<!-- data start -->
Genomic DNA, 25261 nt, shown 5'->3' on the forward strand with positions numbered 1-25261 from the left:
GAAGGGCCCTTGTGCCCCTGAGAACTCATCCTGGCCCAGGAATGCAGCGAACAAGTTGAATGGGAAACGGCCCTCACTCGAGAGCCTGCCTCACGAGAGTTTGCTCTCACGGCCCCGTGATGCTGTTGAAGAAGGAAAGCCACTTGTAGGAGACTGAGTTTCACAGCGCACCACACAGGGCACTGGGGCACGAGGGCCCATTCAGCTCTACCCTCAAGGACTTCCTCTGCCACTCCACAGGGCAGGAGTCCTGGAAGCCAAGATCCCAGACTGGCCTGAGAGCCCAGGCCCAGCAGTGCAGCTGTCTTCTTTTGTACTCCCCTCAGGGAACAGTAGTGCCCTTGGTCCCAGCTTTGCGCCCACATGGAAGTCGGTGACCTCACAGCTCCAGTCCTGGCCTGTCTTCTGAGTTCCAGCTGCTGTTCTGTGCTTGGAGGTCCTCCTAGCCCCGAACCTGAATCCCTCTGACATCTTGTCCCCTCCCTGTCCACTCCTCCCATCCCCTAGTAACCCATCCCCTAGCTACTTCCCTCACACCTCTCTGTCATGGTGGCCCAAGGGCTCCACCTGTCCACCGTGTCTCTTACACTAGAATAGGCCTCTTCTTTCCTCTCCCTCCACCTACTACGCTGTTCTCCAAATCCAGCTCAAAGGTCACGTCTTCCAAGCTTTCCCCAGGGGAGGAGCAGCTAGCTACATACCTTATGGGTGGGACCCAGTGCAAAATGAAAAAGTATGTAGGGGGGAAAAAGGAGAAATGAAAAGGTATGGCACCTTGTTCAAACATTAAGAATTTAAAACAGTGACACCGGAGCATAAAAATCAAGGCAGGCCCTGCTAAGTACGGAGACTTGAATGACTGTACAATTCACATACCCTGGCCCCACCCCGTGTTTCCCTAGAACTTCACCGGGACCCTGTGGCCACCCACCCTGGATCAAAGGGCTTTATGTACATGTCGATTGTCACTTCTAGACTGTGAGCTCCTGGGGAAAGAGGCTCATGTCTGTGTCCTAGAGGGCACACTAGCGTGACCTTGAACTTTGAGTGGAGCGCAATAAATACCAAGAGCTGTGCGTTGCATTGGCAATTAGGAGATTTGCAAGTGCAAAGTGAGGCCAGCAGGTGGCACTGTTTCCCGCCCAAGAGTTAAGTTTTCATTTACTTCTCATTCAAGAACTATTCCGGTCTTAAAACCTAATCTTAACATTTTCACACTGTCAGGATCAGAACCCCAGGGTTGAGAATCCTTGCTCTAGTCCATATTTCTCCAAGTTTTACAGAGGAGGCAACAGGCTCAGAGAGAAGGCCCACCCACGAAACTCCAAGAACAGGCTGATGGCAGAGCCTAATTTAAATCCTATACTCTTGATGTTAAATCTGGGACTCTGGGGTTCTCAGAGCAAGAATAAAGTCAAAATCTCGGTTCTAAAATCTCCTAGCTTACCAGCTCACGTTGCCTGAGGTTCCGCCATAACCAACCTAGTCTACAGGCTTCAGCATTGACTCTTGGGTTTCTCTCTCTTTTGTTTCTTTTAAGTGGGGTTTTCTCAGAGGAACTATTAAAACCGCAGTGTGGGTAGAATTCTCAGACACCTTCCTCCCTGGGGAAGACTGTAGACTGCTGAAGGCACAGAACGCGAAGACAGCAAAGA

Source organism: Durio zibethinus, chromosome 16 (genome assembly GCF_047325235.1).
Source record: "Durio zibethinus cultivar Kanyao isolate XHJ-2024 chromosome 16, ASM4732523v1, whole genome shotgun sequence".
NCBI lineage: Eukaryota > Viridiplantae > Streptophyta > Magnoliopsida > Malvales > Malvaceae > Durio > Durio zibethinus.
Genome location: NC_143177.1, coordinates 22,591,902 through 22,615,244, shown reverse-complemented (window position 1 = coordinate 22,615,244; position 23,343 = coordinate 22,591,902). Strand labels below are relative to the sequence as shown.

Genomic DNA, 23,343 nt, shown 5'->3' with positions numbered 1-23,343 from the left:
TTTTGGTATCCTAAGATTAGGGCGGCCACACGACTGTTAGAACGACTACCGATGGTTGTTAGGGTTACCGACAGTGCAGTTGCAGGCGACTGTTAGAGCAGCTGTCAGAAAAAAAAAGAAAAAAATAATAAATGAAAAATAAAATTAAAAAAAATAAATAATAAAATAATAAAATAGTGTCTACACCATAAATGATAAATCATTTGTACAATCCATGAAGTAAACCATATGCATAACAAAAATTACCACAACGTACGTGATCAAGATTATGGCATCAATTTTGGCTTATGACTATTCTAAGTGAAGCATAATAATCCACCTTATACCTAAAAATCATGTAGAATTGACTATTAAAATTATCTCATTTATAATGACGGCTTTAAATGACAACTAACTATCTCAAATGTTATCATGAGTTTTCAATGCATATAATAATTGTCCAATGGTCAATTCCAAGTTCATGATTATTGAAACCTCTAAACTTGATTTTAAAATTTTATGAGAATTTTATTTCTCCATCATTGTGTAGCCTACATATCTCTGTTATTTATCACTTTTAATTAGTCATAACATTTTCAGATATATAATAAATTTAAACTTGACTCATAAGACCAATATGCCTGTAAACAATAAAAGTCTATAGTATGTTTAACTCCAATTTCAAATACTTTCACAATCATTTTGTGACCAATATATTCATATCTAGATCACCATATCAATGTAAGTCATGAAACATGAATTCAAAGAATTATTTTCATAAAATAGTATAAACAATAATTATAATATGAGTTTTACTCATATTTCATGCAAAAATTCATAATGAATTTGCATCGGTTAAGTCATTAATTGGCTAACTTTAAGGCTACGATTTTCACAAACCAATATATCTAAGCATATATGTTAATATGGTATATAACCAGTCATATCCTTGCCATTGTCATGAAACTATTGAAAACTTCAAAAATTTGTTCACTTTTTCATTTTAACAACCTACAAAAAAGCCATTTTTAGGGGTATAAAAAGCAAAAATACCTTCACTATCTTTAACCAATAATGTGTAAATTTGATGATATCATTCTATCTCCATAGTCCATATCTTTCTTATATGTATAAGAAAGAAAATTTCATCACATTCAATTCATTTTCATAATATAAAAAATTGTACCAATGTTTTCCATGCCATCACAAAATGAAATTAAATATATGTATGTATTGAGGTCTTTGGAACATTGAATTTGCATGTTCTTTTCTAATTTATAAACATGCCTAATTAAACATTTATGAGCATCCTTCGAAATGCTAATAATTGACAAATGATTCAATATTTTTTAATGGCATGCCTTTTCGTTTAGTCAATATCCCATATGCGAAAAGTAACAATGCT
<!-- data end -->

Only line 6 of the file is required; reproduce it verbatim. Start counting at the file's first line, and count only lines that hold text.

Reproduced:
Genome location: NC_143177.1, coordinates 22,591,902 through 22,615,244, shown reverse-complemented (window position 1 = coordinate 22,615,244; position 23,343 = coordinate 22,591,902). Strand labels below are relative to the sequence as shown.